Responses of diatoms to the Younger Dryas climatic reversal in a South Carpathian mountain lake (Romania)
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- Buczkó, K., Magyari, E., Hübener, T. et al. J Paleolimnol (2012) 48: 417. doi:10.1007/s10933-012-9618-1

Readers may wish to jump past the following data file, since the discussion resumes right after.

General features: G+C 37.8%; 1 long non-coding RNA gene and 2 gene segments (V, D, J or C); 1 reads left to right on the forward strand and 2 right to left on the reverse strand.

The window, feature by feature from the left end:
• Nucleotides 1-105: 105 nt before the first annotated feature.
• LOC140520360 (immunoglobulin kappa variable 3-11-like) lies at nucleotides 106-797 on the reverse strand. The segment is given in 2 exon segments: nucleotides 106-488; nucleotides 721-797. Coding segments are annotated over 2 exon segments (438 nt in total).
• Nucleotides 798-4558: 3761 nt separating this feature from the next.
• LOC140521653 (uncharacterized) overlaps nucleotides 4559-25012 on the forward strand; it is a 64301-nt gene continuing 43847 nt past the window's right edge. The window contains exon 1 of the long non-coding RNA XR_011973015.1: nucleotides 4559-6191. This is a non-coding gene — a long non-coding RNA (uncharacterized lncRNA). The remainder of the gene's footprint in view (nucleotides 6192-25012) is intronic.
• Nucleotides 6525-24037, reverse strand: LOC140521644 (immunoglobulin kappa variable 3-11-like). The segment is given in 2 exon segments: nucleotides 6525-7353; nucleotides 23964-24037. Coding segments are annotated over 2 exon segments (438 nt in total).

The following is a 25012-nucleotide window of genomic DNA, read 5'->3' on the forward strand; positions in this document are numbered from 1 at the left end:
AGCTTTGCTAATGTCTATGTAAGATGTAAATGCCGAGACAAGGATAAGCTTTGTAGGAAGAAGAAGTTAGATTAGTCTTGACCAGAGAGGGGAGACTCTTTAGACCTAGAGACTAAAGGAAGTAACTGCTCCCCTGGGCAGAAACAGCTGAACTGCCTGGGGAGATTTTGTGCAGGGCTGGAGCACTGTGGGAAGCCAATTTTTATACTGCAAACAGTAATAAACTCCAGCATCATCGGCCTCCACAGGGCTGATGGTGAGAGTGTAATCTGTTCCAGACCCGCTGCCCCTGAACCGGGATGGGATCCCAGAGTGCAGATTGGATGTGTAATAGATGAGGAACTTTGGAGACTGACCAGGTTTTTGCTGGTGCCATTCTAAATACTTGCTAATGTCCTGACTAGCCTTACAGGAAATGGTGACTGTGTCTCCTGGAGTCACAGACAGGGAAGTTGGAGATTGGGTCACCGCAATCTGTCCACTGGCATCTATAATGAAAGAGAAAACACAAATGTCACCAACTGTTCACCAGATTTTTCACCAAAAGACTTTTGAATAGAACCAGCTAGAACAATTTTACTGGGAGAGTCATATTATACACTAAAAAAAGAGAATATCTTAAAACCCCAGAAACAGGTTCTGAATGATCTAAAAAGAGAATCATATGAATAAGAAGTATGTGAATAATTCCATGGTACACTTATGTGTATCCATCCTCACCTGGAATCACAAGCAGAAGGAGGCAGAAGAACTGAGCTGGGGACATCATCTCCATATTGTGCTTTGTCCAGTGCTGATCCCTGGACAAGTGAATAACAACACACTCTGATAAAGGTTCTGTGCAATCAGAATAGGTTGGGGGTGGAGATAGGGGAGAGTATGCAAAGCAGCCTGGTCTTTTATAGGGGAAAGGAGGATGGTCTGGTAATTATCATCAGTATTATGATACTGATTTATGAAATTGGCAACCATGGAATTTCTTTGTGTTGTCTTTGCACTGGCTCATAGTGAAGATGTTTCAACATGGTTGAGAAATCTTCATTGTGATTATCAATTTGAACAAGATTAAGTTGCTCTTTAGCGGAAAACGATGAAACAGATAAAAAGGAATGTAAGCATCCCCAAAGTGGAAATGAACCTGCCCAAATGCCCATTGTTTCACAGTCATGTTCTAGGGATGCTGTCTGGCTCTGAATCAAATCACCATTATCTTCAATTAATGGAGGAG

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A high-resolution paleolimnological study from Lake Brazi, a small mountain lake in the Southern Carpathian Mountains, Romania, shows distinct diatom responses to late glacial and early Holocene climate change between ca. 15,750 and 10,000 cal year BP. Loss-on-ignition, titanium, sulphur, phosphorus, biogenic silica content, and diatom assemblage composition were used as proxies for past environmental changes. Total epilimnetic phosphorus (TP) concentrations and lakewater pH were reconstructed quantitatively using diatom-TP and pH transfer functions. The most remarkable changes in the aquatic ecosystem were found at ca. 12,870 and 10,400 cal year BP. Whereas the onset of the Younger Dryas (YD) climatic reversal was conspicuous in our record, the beginning of the Holocene was not well marked. Two diatom assemblage zones characterize the YD in Lake Brazi, suggesting a bipartite division of this climatic oscillation. The diatom responses to the YD cooling were (1) a shift from Staurosira venter to Stauroforma exiguiformis dominance; (2) a decrease in overall diatom diversity; (3) a decrease in lake productivity, inferred from DI-TP, organic matter, and biogenic silica content; and (4) a lowering of the DI-pH. Compositional change of the diatom assemblages suggested a sudden shift towards more acidic lake conditions at 12,870 cal year BP, which is interpreted as a response to prolonged ice cover and thus shorter growing seasons and/or enhanced outwash of humic acids from the catchment. Taking into account the chironomid-based inference of only moderate July mean temperature decrease (<1 °C), together with the pollen-inferred regional opening of the forest cover and expansion of steppe-tundra, our data suggest that ecosystem changes in the Southern Carpathians during the YD were likely determined by strong seasonal changes.